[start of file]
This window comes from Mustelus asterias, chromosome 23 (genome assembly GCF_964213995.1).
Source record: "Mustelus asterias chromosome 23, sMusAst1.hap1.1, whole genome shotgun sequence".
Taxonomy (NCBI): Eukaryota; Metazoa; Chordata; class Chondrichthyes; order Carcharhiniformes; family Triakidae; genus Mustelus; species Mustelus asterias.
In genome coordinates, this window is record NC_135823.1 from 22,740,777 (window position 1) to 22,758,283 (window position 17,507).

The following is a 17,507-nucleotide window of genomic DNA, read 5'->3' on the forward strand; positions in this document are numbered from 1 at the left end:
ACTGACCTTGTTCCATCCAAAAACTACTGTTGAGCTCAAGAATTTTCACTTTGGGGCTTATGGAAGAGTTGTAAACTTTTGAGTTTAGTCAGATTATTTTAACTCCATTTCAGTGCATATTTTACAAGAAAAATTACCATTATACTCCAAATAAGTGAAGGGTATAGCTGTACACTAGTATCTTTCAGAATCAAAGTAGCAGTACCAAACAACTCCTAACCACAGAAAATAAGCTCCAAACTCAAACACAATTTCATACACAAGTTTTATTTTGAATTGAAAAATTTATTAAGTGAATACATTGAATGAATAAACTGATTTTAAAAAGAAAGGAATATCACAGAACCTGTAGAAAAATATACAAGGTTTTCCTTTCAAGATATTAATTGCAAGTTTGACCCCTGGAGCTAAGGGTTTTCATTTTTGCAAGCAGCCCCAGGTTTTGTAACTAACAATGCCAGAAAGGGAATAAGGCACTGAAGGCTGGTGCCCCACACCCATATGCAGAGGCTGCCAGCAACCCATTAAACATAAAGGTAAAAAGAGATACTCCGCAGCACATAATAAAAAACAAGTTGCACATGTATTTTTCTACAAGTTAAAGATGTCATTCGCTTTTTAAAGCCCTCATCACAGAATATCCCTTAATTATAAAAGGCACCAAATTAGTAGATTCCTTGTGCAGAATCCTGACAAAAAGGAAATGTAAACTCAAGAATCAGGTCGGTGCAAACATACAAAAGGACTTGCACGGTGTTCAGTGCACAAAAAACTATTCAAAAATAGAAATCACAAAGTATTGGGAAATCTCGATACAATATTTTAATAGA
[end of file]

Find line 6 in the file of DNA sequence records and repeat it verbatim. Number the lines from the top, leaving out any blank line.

ACTGACCTTGTTCCATCCAAAAACTACTGTTGAGCTCAAGAATTTTCACTTTGGGGCTTATGGAAGAGTTGTAAACTTTTGAGTTTAGTCAGATTATTTTAACTCCATTTCAGTGCATATTTTACAAGAAAAATTACCATTATACTCCAAATAAGTGAAGGGTATAGCTGTACACTAGTATCTTTCAGAATCAAAGTAGCAGTACCAAACAACTCCTAACCACAGAAAATAAGCTCCAAACTCAAACACAATTTCATACACAAGTTTTATTTTGAATTGAAAAATTTATTAAGTGAATACATTGAATGAATAAACTGATTTTAAAAAGAAAGGAATATCACAGAACCTGTAGAAAAATATACAAGGTTTTCCTTTCAAGATATTAATTGCAAGTTTGACCCCTGGAGCTAAGGGTTTTCATTTTTGCAAGCAGCCCCAGGTTTTGTAACTAACAATGCCAGAAAGGGAATAAGGCACTGAAGGCTGGTGCCCCACACCCATATGCAGAGGCTGCCAGCAACCCATTAAACATAAAGGTAAAAAGAGATACTCCGCAGCACATAATAAAAAACAAGTTGCACATGTATTTTTCTACAAGTTAAAGATGTCATTCGCTTTTTAAAGCCCTCATCACAGAATATCCCTTAATTATAAAAGGCACCAAATTAGTAGATTCCTTGTGCAGAATCCTGACAAAAAGGAAATGTAAACTCAAGAATCAGGTCGGTGCAAACATACAAAAGGACTTGCACGGTGTTCAGTGCACAAAAAACTATTCAAAAATAGAAATCACAAAGTATTGGGAAATCTCGATACAATATTTTAATAGA